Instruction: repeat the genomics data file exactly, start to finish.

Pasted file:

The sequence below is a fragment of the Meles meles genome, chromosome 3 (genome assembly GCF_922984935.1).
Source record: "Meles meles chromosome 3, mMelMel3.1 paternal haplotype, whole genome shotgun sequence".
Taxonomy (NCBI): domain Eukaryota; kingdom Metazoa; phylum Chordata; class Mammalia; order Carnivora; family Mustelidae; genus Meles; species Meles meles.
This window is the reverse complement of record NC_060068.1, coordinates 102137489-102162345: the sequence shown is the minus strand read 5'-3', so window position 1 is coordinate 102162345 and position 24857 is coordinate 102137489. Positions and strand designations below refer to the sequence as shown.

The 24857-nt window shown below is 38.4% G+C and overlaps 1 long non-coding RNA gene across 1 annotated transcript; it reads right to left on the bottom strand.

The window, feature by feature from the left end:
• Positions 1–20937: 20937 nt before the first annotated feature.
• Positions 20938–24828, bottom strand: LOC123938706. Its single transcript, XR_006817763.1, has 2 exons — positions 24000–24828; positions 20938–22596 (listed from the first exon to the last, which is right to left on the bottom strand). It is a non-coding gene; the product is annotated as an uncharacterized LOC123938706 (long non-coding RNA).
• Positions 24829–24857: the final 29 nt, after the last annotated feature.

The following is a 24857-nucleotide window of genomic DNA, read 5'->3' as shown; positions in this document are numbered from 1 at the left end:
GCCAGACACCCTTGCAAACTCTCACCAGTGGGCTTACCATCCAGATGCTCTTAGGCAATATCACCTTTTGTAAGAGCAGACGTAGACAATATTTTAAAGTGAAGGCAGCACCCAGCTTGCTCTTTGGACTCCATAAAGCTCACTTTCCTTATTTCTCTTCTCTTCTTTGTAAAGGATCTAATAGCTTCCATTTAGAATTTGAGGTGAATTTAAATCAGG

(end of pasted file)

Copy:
The sequence below is a fragment of the Meles meles genome, chromosome 3 (genome assembly GCF_922984935.1).
Source record: "Meles meles chromosome 3, mMelMel3.1 paternal haplotype, whole genome shotgun sequence".
Taxonomy (NCBI): domain Eukaryota; kingdom Metazoa; phylum Chordata; class Mammalia; order Carnivora; family Mustelidae; genus Meles; species Meles meles.
This window is the reverse complement of record NC_060068.1, coordinates 102137489-102162345: the sequence shown is the minus strand read 5'-3', so window position 1 is coordinate 102162345 and position 24857 is coordinate 102137489. Positions and strand designations below refer to the sequence as shown.

The 24857-nt window shown below is 38.4% G+C and overlaps 1 long non-coding RNA gene across 1 annotated transcript; it reads right to left on the bottom strand.

The window, feature by feature from the left end:
• Positions 1–20937: 20937 nt before the first annotated feature.
• Positions 20938–24828, bottom strand: LOC123938706. Its single transcript, XR_006817763.1, has 2 exons — positions 24000–24828; positions 20938–22596 (listed from the first exon to the last, which is right to left on the bottom strand). It is a non-coding gene; the product is annotated as an uncharacterized LOC123938706 (long non-coding RNA).
• Positions 24829–24857: the final 29 nt, after the last annotated feature.

The following is a 24857-nucleotide window of genomic DNA, read 5'->3' as shown; positions in this document are numbered from 1 at the left end:
GCCAGACACCCTTGCAAACTCTCACCAGTGGGCTTACCATCCAGATGCTCTTAGGCAATATCACCTTTTGTAAGAGCAGACGTAGACAATATTTTAAAGTGAAGGCAGCACCCAGCTTGCTCTTTGGACTCCATAAAGCTCACTTTCCTTATTTCTCTTCTCTTCTTTGTAAAGGATCTAATAGCTTCCATTTAGAATTTGAGGTGAATTTAAATCAGG